In summary, bodies fall at the same rate due to the laws of physics, specifically Newton's 2nd law and the law of gravity. This means that the mass of an object does not affect its acceleration in a vacuum. Although heavier objects have a greater pull on the Earth, their mass also makes them more resistant to motion, resulting in the same rate of falling as lighter objects. The force that a human body has on the Earth is negligible, and the shape of an object does not affect its rate of falling. However, if the Earth's movement is taken into account, a heavier object may reach the ground first due to the Earth's faster movement towards it, but this does not mean that the object is falling faster.
  • #1
I just started reading A BRIEF HISTORY OF TIME and I am having a problem understanding Stephen Hawking explanation of why all bodies fall at the same rate. If I weigh twice as much as someone else and we both jump off a cliff at the same time I would tend to think that I would fall faster because I have twice the mass. I pull on the Earth more than he does and it pulls on me more. I know that the rate at which things fall is constant in a vacuum I just don't understand why.

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  • #2
Nobody knows why the laws of physics are what they are, we only know what they are. And the laws are:

Newton's 2nd law:
F = MA

Fg = g m1 m2 / r^2

Let m1 be the mass of the Earth, then consider two objects X and Y with different masses mx and my. Now plug into find the acceleration of the X object:

g m1 mx / r^2 = mx ax
g m1 /r^2 = ax

Now you see the mass mx cancels out, so the acceleration of the object (ax) depends only on the mass of the planet it's falling towards and the distance. Thus ax = ay and both objects fall at the same rate regardless of how heavy they are.
  • #3
Your pull on the Earth is extremely negligible. If you (mass of 150 kg) and a friend (mass of 75 kg) both jumped off a cliff at different times, but someone else (presumably because you and your friend would be dead) timed how long it takes to reach the ground, you would reach the ground first by perhaps a billionth of a second faster (I actually just made that number up, but it would nonetheless be a very small number that is almost 0, like .000000001 s). You will have a very very slightly stronger pull than your friend does on the Earth, which will make the distance you fall very slightly smaller.

However, I don't think that is what you meant when you started including forces. I haven't read A Brief History of Time, but I don't think you need to include forces in this discussion. The force your body has on the Earth is insignificant. What we are concerned about is acceleration, and what has been proved is that acceleration in vacuums is not related to mass. So whether you are 20 kg or 400 kg, you will fall at the same rate. Why is this? Well that is like asking questions like why are we here? (which, by the way, isn't an entirely unreasonable question, but I hope you get my point)

EDIT: Feel free to correct me if I'm wrong. My physics is a bit rusty.
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  • #4

Let me try to explain this as simple as possible...

Indeed the Earth pulls heavier objects more (otherwise they wouldn't be called heavy in the first place!)

However, even though the pull is more, don't forget that the mass is also more. So by the law of inertia, that things that are heavier tend to translate a smaller distance than lighter objects for the same pull, the result is that objects fall at the same rate to Earth, no matter their masses.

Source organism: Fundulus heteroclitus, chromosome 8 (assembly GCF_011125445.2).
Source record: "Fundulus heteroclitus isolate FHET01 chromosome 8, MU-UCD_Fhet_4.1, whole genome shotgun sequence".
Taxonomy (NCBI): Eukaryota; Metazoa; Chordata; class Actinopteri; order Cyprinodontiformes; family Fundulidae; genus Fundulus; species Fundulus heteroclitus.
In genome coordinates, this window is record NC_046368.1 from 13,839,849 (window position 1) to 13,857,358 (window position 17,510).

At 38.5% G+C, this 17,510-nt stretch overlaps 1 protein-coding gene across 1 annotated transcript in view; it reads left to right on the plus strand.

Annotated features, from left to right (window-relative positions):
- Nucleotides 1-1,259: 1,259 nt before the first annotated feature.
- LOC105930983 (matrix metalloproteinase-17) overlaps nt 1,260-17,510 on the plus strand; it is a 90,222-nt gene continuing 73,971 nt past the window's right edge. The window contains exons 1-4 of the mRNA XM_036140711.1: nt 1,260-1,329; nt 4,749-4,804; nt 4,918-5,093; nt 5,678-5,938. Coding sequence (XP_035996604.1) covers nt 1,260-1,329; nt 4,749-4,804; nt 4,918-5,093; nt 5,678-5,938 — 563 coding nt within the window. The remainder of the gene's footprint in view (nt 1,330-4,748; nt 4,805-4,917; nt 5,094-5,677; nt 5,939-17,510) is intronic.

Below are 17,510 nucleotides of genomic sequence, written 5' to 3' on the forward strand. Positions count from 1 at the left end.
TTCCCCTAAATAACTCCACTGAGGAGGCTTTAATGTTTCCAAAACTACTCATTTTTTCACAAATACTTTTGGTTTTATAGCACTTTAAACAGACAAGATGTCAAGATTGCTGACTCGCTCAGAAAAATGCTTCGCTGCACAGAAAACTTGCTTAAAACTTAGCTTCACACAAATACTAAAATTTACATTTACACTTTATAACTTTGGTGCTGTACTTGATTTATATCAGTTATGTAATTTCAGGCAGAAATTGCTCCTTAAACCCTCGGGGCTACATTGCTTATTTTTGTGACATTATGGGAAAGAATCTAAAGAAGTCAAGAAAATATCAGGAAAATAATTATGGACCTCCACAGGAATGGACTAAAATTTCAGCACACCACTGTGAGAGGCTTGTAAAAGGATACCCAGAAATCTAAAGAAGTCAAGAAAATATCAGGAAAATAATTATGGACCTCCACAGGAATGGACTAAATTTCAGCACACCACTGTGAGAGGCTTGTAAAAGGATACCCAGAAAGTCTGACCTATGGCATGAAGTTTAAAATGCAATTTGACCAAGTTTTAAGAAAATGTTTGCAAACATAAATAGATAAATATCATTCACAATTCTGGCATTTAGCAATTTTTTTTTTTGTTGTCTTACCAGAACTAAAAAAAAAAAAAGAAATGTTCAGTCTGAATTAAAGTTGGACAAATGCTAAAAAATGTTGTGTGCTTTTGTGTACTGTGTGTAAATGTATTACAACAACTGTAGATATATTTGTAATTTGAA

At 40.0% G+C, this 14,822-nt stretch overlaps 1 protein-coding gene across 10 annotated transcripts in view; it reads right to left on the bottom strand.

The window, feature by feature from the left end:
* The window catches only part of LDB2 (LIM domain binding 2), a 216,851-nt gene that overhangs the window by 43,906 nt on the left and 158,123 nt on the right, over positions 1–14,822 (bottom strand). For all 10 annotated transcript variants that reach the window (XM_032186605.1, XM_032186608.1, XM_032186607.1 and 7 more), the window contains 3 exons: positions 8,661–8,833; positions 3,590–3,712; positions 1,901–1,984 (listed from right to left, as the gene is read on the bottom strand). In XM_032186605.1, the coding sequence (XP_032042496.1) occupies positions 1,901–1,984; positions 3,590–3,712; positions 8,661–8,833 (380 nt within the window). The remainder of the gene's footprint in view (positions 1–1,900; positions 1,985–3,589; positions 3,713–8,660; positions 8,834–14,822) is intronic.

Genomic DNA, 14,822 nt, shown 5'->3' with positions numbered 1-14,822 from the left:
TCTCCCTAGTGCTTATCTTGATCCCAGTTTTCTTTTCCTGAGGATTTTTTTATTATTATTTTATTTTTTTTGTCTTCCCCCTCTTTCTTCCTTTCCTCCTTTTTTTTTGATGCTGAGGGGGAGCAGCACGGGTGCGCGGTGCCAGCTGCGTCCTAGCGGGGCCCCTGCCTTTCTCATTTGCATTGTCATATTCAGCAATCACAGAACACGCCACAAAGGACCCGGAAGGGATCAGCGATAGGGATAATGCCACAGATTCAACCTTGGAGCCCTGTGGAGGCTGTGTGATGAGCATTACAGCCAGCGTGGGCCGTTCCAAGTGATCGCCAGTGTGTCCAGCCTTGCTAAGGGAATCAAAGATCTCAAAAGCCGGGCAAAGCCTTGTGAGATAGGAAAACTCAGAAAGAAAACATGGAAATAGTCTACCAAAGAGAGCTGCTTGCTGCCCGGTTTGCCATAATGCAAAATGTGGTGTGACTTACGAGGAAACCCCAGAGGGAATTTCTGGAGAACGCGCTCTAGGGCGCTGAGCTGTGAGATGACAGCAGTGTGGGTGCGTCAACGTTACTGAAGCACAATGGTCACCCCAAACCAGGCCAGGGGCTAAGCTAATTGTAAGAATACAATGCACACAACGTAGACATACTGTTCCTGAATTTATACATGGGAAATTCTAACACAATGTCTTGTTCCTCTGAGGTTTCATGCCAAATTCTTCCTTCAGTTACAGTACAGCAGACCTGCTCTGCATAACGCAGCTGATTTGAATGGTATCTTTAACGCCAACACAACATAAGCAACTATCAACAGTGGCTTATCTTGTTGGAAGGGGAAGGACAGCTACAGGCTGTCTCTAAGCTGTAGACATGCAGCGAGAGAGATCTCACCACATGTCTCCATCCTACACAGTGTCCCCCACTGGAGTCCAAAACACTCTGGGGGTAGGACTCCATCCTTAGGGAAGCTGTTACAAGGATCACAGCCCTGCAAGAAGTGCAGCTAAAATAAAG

Alternatively, you can think of the big guy as made up of many small masses. So if the small guy falls at a certain rate, the smaller masses in the big guy will fall at that same rate*! Therefore, the big guy and the small guy falls the same rate.

*The shape of the big guy doesn't change for the same reason.

That is true, neglecting the movement of the Earth due to the big guy or the small guy. If you start to consider that the Earth moves as well, then indeed the big guy will reach the Earth first (since the Earth is going to move faster towards the big guy compared to a smaller guy). But reaching the Earth first does not mean that the big guy moves faster. Furthermore the motion of the Earth is very small if it arises from the pull of any normal human being, as mentioned by the poster above.
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1. What is "A Brief History of Time" about?

"A Brief History of Time" is a book written by renowned physicist Stephen Hawking. It explores the origins of the universe, the laws of physics that govern it, and the theories and discoveries that have shaped our understanding of the cosmos.

2. Who is the target audience for this book?

The book is written for a general audience, but it does contain complex scientific concepts. It can be enjoyed by anyone with an interest in physics and the universe, but some prior knowledge of the subject may be helpful.

3. Is this book based on scientific fact or theory?

The book is based on scientific theories and discoveries, but it also presents some of Hawking's own ideas and hypotheses. It is important to note that science is always evolving and new discoveries may change our understanding of the universe.

4. Do I need to have a background in physics to understand this book?

No, the book is written in a way that is accessible to non-scientists. However, some knowledge of basic physics concepts may be helpful in fully understanding the content.

5. Why is "A Brief History of Time" considered an important book in the field of science?

The book has been praised for its ability to explain complex scientific concepts in a way that is understandable to the general public. It has also sparked further interest and discussions about the universe and our place in it.

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